Link to the University of Pittsburgh Homepage
Link to the University Library System Homepage Link to the Contact Us Form

Small Molecule Inhibitors of the Artemis Endonuclease and Thiadiazines as HSP70 Agonists

Terrab, Leila (2021) Small Molecule Inhibitors of the Artemis Endonuclease and Thiadiazines as HSP70 Agonists. Doctoral Dissertation, University of Pittsburgh. (Unpublished)

PDF (ETD file)
Primary Text

Download (6MB) | Preview
PDF (Spectra files)
Supplemental Material

Download (25MB) | Preview


The first chapter of this dissertation covers the analog synthesis of three screening hit compounds previously identified as Artemis inhibitors. Artemis is a metalloenzyme nuclease involved in the nonhomologous end-joining pathway, a DNA damage repair pathway. The screening hits included the hydroxamic-acid containing Droxinostat, a 2-amino-3-carboxythiophene, and a 2-aminothiazole. Previous work by our group identified chromane analogs of Droxinostat to show Artemis inhibition, and this work mostly focuses on exploring new substitution patterns of the chromane scaffold for our structure-activity relationship (SAR) studies. While a few of the chromane analogs inhibited Artemis, they have also been shown to target histone deacetylases (HDACs), another family of metalloenzymes. None of the 2-amino-3-carboxythiophene nor 2-aminothiazole analogs have shown Artemis inhibition. The Artemis crystal structure has only become available in February 2020, and our group used an Artemis homology model and SAR studies to guide our compound design.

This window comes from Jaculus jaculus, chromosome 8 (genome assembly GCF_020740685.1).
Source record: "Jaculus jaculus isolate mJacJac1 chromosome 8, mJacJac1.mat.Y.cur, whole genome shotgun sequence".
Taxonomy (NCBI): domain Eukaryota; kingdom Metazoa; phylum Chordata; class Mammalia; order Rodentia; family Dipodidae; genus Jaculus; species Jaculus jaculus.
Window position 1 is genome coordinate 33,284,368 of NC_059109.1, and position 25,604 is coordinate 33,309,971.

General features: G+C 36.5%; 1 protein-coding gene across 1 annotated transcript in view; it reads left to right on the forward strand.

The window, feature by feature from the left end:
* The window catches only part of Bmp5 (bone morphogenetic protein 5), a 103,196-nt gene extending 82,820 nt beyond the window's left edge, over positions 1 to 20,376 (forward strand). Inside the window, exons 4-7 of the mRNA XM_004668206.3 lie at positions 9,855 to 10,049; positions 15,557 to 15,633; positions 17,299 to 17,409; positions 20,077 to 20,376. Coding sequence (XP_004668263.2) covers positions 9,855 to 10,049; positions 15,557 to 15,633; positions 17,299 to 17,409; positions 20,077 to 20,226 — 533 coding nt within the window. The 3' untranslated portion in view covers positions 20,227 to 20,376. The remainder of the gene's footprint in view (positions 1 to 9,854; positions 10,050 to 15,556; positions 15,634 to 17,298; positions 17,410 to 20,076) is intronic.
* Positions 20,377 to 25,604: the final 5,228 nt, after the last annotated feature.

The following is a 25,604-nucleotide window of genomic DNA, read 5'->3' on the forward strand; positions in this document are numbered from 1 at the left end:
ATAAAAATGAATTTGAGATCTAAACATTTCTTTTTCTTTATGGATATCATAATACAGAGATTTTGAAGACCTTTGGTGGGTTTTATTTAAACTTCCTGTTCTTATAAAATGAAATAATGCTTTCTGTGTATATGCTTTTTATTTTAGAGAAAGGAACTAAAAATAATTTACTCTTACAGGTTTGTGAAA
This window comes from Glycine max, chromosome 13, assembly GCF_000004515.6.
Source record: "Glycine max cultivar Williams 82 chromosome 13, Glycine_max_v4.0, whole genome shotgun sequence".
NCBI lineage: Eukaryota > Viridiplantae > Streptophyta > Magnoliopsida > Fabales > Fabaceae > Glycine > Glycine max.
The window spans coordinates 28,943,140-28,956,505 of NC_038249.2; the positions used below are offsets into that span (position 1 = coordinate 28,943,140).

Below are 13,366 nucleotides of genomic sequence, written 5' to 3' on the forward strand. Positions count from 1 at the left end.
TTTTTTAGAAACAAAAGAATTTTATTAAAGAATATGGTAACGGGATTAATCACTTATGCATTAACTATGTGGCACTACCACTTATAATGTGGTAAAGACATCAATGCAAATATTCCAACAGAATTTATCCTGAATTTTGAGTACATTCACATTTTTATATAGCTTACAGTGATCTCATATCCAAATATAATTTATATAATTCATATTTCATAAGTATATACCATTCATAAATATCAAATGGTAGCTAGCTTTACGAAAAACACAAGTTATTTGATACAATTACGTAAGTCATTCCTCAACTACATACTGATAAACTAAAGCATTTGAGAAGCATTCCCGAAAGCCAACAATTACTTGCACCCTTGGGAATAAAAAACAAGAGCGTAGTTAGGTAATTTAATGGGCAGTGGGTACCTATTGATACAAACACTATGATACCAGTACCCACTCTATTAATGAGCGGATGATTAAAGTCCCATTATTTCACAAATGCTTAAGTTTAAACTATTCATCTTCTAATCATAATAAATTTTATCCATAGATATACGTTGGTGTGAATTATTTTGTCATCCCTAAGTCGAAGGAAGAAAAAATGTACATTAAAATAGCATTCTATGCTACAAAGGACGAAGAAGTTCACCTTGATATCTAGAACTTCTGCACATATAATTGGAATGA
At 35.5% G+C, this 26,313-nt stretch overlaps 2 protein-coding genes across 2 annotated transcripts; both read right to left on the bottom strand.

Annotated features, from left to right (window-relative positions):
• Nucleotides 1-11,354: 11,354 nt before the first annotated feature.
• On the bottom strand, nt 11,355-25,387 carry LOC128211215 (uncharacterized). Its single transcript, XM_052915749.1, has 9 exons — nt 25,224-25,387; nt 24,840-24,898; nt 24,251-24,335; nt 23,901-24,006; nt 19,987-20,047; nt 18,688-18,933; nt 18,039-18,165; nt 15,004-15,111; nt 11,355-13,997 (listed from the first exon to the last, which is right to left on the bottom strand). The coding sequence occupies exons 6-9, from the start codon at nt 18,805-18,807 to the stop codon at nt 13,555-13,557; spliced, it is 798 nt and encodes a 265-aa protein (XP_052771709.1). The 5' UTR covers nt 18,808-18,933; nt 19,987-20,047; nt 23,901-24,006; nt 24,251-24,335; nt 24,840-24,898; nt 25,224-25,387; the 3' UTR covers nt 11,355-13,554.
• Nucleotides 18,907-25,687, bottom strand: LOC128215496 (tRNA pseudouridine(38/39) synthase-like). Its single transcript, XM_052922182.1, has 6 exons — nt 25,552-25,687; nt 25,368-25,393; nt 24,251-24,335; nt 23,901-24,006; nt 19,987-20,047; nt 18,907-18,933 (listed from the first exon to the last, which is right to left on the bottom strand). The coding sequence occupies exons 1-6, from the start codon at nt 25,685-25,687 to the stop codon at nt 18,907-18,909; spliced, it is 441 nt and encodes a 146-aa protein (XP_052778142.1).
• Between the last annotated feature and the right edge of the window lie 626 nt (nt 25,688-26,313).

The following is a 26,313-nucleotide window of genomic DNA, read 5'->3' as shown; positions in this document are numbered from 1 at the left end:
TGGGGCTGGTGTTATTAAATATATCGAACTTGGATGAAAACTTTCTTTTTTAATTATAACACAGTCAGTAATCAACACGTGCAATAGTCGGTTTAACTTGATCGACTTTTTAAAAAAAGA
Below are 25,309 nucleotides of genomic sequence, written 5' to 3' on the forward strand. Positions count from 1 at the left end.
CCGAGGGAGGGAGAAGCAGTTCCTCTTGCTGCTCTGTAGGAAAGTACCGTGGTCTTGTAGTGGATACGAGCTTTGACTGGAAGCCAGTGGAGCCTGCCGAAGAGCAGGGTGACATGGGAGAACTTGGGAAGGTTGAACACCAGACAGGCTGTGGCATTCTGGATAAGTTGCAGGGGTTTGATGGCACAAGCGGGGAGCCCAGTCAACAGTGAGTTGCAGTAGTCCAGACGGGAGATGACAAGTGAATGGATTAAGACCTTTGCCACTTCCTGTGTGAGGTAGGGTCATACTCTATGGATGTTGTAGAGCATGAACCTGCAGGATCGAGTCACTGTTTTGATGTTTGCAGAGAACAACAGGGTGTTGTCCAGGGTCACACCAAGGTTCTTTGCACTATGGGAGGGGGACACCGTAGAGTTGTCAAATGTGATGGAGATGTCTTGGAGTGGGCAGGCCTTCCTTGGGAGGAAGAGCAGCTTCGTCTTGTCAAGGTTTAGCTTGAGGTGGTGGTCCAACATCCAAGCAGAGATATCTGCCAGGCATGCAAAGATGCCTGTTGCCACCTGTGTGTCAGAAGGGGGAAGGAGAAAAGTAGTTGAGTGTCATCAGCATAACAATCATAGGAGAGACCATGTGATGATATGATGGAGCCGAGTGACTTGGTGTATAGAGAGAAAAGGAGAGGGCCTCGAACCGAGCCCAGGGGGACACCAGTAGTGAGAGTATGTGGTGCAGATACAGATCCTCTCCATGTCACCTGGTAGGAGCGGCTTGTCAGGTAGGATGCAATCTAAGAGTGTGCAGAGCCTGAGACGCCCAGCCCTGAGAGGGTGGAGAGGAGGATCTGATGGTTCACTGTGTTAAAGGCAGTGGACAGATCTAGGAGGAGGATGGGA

The second chapter covers the selective functionalization of the 1,2,6-thiadiazine 1,1-dioxide scaffold for the synthesis of medicinally relevant compounds. We employed chemoselective transformations of the thiadiazine’s sulfamide nitrogens and vinylogous carbamate. We were interested in using the sulfamide group as a bioisosteric replacement to the urea substructure of MAL1-271, an HSP70 agonist. HSP70 proteins are ATP-dependent molecular chaperones that regulate protein folding, and HSP70 modulation has shown a therapeutic potential in neurodegenerative diseases, such as Huntington’s Disease. Our collaborators evaluated our compounds in a Huntington Disease model, where their ability to reduce polyglutamine (polyQ) aggregates was assayed. A few analogs have shown higher efficacy than MAL1-271. We also decided to utilize our method for the synthesis of thiadiazine-containing HDAC6 inhibitors; however, our assays did not show a promising HDAC inhibition profile.


Social Networking:
Share |


Item Type: University of Pittsburgh ETD
Status: Unpublished
CreatorsEmailPitt UsernameORCID
ETD Committee:
TitleMemberEmail AddressPitt UsernameORCID
Committee MemberDeiters,
Committee MemberKoide,
Committee MemberHuryn,
Committee ChairWipf,
Date: 3 May 2021
Date Type: Publication
Defense Date: 11 December 2020
Approval Date: 3 May 2021
Submission Date: 3 February 2021
Access Restriction: 1 year -- Restrict access to University of Pittsburgh for a period of 1 year.
Number of Pages: 274
Institution: University of Pittsburgh
Schools and Programs: Dietrich School of Arts and Sciences > Chemistry
Degree: PhD - Doctor of Philosophy
Thesis Type: Doctoral Dissertation
Refereed: Yes
Uncontrolled Keywords: Artemis Endonuclease HSP70 Thiadiazines
Date Deposited: 03 May 2022 05:00
Last Modified: 19 May 2023 14:04


Monthly Views for the past 3 years

Plum Analytics

Actions (login required)

View Item View Item